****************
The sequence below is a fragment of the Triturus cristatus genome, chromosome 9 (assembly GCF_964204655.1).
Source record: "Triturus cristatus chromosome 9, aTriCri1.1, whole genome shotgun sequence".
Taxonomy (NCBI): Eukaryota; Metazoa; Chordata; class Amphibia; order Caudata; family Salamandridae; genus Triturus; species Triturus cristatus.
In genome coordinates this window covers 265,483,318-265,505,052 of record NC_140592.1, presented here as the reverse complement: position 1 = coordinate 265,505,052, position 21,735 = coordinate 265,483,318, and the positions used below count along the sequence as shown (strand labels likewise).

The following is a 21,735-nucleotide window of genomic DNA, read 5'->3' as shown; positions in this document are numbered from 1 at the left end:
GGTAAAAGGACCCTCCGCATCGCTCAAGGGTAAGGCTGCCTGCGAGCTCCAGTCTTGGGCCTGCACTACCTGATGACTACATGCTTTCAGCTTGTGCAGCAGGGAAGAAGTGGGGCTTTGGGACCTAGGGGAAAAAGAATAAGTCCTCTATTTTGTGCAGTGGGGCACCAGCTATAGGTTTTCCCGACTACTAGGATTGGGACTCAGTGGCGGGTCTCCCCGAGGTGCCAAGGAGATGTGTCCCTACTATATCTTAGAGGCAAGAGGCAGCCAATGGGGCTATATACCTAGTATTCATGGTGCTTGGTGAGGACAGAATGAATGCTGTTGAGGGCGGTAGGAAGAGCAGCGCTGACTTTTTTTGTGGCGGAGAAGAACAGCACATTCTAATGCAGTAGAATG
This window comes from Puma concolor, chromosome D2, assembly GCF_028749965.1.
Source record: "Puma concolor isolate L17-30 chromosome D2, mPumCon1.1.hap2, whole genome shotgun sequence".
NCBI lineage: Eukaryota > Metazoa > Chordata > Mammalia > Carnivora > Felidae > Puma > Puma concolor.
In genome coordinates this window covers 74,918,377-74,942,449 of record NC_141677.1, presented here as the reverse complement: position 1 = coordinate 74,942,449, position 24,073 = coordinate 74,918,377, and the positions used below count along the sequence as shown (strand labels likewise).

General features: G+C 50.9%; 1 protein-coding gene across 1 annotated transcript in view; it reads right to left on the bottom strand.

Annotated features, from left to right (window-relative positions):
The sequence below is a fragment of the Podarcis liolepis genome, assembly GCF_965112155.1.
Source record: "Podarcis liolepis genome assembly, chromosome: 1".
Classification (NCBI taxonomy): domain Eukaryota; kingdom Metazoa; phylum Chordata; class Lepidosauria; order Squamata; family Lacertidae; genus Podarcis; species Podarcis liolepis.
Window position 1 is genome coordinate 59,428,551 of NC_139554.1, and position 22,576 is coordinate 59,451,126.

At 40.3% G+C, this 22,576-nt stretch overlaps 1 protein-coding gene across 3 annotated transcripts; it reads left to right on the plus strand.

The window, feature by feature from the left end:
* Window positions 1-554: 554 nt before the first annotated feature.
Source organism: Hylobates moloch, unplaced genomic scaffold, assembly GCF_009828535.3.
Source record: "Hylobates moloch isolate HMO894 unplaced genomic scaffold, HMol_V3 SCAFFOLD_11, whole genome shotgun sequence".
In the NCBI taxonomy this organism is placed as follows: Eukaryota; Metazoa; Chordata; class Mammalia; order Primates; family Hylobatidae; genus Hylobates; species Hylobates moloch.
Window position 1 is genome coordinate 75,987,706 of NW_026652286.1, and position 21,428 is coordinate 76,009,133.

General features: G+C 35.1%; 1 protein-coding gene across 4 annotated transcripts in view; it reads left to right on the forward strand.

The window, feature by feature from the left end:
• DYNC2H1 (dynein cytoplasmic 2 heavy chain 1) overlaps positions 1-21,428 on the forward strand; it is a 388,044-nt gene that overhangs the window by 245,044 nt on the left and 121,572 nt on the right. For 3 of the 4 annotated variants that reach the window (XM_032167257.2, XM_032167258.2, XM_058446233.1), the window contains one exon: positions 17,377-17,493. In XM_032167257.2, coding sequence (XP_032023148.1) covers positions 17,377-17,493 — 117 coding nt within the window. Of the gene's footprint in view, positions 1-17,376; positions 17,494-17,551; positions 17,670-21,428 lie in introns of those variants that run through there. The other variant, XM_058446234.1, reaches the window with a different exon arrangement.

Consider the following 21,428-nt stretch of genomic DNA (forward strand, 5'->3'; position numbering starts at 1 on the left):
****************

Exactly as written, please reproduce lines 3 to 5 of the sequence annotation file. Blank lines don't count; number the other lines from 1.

Taxonomy (NCBI): Eukaryota; Metazoa; Chordata; class Amphibia; order Caudata; family Salamandridae; genus Triturus; species Triturus cristatus.
In genome coordinates this window covers 265,483,318-265,505,052 of record NC_140592.1, presented here as the reverse complement: position 1 = coordinate 265,505,052, position 21,735 = coordinate 265,483,318, and the positions used below count along the sequence as shown (strand labels likewise).

The following is a 21,735-nucleotide window of genomic DNA, read 5'->3' as shown; positions in this document are numbered from 1 at the left end: